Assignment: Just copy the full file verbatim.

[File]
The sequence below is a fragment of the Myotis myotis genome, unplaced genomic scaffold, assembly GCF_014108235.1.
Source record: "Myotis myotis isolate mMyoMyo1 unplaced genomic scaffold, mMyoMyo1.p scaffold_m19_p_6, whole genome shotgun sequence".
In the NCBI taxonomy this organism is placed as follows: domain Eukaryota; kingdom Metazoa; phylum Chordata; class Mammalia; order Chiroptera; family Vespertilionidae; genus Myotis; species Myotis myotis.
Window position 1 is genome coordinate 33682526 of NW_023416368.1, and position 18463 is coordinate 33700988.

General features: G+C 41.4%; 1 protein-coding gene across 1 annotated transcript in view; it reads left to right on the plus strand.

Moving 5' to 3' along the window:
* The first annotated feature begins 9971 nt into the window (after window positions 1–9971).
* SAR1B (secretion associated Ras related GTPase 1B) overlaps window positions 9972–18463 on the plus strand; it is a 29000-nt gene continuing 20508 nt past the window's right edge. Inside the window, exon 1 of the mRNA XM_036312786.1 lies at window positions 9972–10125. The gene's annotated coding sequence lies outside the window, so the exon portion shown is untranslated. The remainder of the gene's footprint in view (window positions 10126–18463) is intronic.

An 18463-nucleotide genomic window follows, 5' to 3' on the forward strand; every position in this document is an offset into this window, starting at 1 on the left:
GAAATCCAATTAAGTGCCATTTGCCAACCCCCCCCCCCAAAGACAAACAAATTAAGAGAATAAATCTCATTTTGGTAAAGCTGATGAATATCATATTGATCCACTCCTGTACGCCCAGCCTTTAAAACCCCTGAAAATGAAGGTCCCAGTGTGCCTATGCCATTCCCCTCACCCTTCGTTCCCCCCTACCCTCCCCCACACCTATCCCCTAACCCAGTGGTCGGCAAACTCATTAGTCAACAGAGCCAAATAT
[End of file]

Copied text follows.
The sequence below is a fragment of the Myotis myotis genome, unplaced genomic scaffold, assembly GCF_014108235.1.
Source record: "Myotis myotis isolate mMyoMyo1 unplaced genomic scaffold, mMyoMyo1.p scaffold_m19_p_6, whole genome shotgun sequence".
In the NCBI taxonomy this organism is placed as follows: domain Eukaryota; kingdom Metazoa; phylum Chordata; class Mammalia; order Chiroptera; family Vespertilionidae; genus Myotis; species Myotis myotis.
Window position 1 is genome coordinate 33682526 of NW_023416368.1, and position 18463 is coordinate 33700988.

General features: G+C 41.4%; 1 protein-coding gene across 1 annotated transcript in view; it reads left to right on the plus strand.

Moving 5' to 3' along the window:
* The first annotated feature begins 9971 nt into the window (after window positions 1–9971).
* SAR1B (secretion associated Ras related GTPase 1B) overlaps window positions 9972–18463 on the plus strand; it is a 29000-nt gene continuing 20508 nt past the window's right edge. Inside the window, exon 1 of the mRNA XM_036312786.1 lies at window positions 9972–10125. The gene's annotated coding sequence lies outside the window, so the exon portion shown is untranslated. The remainder of the gene's footprint in view (window positions 10126–18463) is intronic.

An 18463-nucleotide genomic window follows, 5' to 3' on the forward strand; every position in this document is an offset into this window, starting at 1 on the left:
GAAATCCAATTAAGTGCCATTTGCCAACCCCCCCCCCCAAAGACAAACAAATTAAGAGAATAAATCTCATTTTGGTAAAGCTGATGAATATCATATTGATCCACTCCTGTACGCCCAGCCTTTAAAACCCCTGAAAATGAAGGTCCCAGTGTGCCTATGCCATTCCCCTCACCCTTCGTTCCCCCCTACCCTCCCCCACACCTATCCCCTAACCCAGTGGTCGGCAAACTCATTAGTCAACAGAGCCAAATAT